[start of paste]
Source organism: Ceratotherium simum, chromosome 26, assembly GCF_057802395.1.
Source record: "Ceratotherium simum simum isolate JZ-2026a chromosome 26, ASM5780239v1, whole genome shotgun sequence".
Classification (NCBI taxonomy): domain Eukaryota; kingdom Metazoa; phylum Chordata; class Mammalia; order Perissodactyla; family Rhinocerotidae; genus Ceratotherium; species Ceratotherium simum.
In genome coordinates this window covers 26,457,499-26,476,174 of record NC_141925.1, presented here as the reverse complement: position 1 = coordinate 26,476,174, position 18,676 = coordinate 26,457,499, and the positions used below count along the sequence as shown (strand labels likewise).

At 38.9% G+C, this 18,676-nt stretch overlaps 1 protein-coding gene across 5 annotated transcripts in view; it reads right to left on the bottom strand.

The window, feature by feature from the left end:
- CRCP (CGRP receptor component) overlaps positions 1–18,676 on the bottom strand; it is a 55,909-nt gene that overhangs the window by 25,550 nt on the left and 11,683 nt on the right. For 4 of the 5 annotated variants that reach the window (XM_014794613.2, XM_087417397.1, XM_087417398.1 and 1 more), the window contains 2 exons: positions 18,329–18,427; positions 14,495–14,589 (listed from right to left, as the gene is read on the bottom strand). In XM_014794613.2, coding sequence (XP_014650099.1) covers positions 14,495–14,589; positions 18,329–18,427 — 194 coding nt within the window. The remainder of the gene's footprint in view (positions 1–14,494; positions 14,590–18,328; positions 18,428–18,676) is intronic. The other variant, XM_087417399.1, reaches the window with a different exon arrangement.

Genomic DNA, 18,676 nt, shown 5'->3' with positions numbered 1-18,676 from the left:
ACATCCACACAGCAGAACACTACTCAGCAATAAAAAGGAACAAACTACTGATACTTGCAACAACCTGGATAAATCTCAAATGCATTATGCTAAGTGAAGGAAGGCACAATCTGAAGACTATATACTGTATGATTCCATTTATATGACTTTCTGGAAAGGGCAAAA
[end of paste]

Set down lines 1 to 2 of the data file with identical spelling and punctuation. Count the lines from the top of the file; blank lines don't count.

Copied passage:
Source organism: Ceratotherium simum, chromosome 26, assembly GCF_057802395.1.
Source record: "Ceratotherium simum simum isolate JZ-2026a chromosome 26, ASM5780239v1, whole genome shotgun sequence".